But for those who stayed, having survived the past year - one in which the initial trauma of the attacks was followed by a huge round-the-clock recovery effort - means the worst is over. For them, a year is not just an arbitrary length of time but a signal to move to another phase.
"I've done enough mourning. In most religions, they respect the one year of mourning," says Thaler, who is looking forward to returning to his apartment in November. "It's best that way. If it was best for it to be longer, that's how religions would have made it."
Thaler fled his apartment the morning of Sept. 11 and spent six weeks moving from hotel to hotel with his dog, Chase. Working as he does at the New York Mercantile Exchange, which is part of the World Financial Center in Battery Park City, he thought it would be too much to live and work near Ground Zero. He sublet his apartment and moved to Greenwich Village for some distance.
"Now I want to get back home," he says. "I just want to get back to my regular life."
Battery Park City is inextricably linked to its neighbor to the east - it is built on landfill from the ground dug to construct the World Trade Center. Thaler moved to Gateway Plaza, the first Battery Park residence, in 1988, several years after it was built.
It's a surprisingly non-New York New York neighborhood, tranquil and airy despite its location just across West Street from the trade center site and the rest of the financial district. The glassy buildings front a sweeping stretch of the Hudson River, and its esplanade is favored by bicyclists, stroller-pushing mothers and nannies, and cell-phone-jabbering Rollerbladers. Pleasure boats bob in their docks, and ferries troll the river between the city and New Jersey. All that, and a view of the Statue of Liberty, too.
On a quiet, windswept morning here, it's hard to imagine the chaos of Sept. 11. Thaler had been getting ready for work and wondering why he kept hearing his answering machine taking messages from his mother and siblings asking whether he was OK. He finally picked up the phone midstream through a message - it was one of his brothers, and he told him to look out the window.
He saw a ball of flame shooting from one of the towers. All he could imagine was the tower toppling over onto his apartment building and trapping him in the rubble. He ran outside, where plumes of debris were engulfing the area and turning it pitch black. A snow-like substance soon covered the ground, and, not wanting Chase to walk through whatever that was, he picked up his overweight and overloved 60-pound dog and made his way through a series of horrors: a firefighter seemingly having a heart attack, hysterical people, long lines to phones that soon went down.
They were eventually put on a tugboat and taken across the river to New Jersey, where he went to a friend's home and then spent two days in a hotel in which he basically hid under the covers and watched TV.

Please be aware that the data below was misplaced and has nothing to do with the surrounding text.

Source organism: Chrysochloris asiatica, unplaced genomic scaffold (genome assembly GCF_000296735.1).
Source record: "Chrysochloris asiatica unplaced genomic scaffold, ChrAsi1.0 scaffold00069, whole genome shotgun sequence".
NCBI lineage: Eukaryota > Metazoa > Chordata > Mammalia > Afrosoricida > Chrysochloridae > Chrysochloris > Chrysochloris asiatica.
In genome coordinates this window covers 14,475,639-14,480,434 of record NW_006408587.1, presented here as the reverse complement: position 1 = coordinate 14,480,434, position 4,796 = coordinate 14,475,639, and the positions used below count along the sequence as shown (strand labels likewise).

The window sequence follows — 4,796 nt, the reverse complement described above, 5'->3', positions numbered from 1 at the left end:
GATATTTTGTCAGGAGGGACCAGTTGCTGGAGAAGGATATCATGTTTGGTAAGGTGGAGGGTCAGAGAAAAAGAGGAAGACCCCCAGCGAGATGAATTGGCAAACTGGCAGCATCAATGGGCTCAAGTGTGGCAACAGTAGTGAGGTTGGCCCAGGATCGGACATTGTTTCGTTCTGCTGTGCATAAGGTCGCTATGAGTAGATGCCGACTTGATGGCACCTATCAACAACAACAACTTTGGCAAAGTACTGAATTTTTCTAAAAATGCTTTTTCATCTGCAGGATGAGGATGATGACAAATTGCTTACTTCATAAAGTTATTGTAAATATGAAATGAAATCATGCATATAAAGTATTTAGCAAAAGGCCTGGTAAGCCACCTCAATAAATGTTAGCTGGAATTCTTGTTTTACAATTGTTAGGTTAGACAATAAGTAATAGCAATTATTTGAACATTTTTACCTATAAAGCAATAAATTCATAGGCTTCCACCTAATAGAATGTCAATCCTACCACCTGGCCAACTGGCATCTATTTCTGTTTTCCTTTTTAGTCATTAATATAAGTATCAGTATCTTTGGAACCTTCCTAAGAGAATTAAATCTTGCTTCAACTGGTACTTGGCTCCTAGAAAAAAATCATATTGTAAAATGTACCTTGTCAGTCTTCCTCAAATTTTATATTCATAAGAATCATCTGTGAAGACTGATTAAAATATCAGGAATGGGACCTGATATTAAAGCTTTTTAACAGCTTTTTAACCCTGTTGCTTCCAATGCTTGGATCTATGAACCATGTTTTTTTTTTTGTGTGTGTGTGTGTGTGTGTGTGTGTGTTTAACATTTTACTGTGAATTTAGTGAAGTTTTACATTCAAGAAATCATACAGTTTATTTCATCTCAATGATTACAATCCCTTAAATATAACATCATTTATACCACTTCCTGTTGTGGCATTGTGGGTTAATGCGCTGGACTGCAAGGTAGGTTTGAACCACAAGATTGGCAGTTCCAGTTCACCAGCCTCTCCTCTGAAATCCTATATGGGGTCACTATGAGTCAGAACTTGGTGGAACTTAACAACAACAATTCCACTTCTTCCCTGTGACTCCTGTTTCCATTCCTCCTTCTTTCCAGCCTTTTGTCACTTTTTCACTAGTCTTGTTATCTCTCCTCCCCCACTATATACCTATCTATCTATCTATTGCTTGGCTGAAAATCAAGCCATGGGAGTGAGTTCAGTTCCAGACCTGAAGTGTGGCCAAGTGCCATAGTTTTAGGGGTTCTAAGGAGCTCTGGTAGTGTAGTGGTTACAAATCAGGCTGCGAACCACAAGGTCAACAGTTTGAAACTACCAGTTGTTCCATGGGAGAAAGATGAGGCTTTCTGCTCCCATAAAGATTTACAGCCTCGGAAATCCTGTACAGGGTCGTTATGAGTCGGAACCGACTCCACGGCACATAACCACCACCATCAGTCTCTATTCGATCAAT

The Mercantile Exchange, where he is a natural gas trader, reopened a week later even as the neighborhood remained under heavy guard and many of the streets were blocked off. At one point, Thaler had to go uptown to take a ferry back downtown to reach the exchange.
All the while, like others in the financial field, he was dealing with the loss of colleagues whose seats were near his own at the exchange. One company happened to be having its biannual meeting in one of the towers. Just the other week, medical examiners identified by DNA the remains of the man Thaler considered the nicest person in the exchange. "I'd brought my father in to see the exchange - I was just a clerk then - and he'd said something nice about me to him," Thaler recalls. "I didn't even know it at the time."
Today, the exchange is back to its usual frenetic pace, and yet the losses of Sept. 11 remain just beneath the surface.
"You can't get away from it," Thaler says.
Returning to normality
Still, as time passes, the area is slowly returning to some semblance of normality. Residents and workers are heartened by every advance - the return of the palm trees early last month to the Winter Garden, part of the World Financial Center, brought particular cheer.
Steel and debris from the towers had crashed through the Winter Garden's 10-story glass atrium, leaving its signature palm trees coated in dust. Repairs have progressed to the point that the trees have been replaced and the building is scheduled to reopen this month.
"When my father visits, that's where he and my daughter would go," says Vito Suppa, a Tribeca resident. "They would walk together to the Winter Garden and through to the mall at the World Trade Center."
Suppa, who has lived in Tribeca since 1975, has watched it change from a fading warehouse district where artists and musicians lived in not entirely legal commercial spaces into a chic neighborhood with some of Manhattan's priciest residential real estate and terribly fabulous restaurants, several owned by actor Robert DeNiro.
Still, there are those who have managed to remain in the neighborhood and lead fairly middle-class lives of PTA meetings and soccer games.
"You have the same soccer moms as you do in the suburbs, except instead of going here, here and here in the van, they're in the subway," says Suppa, a musician and carpenter.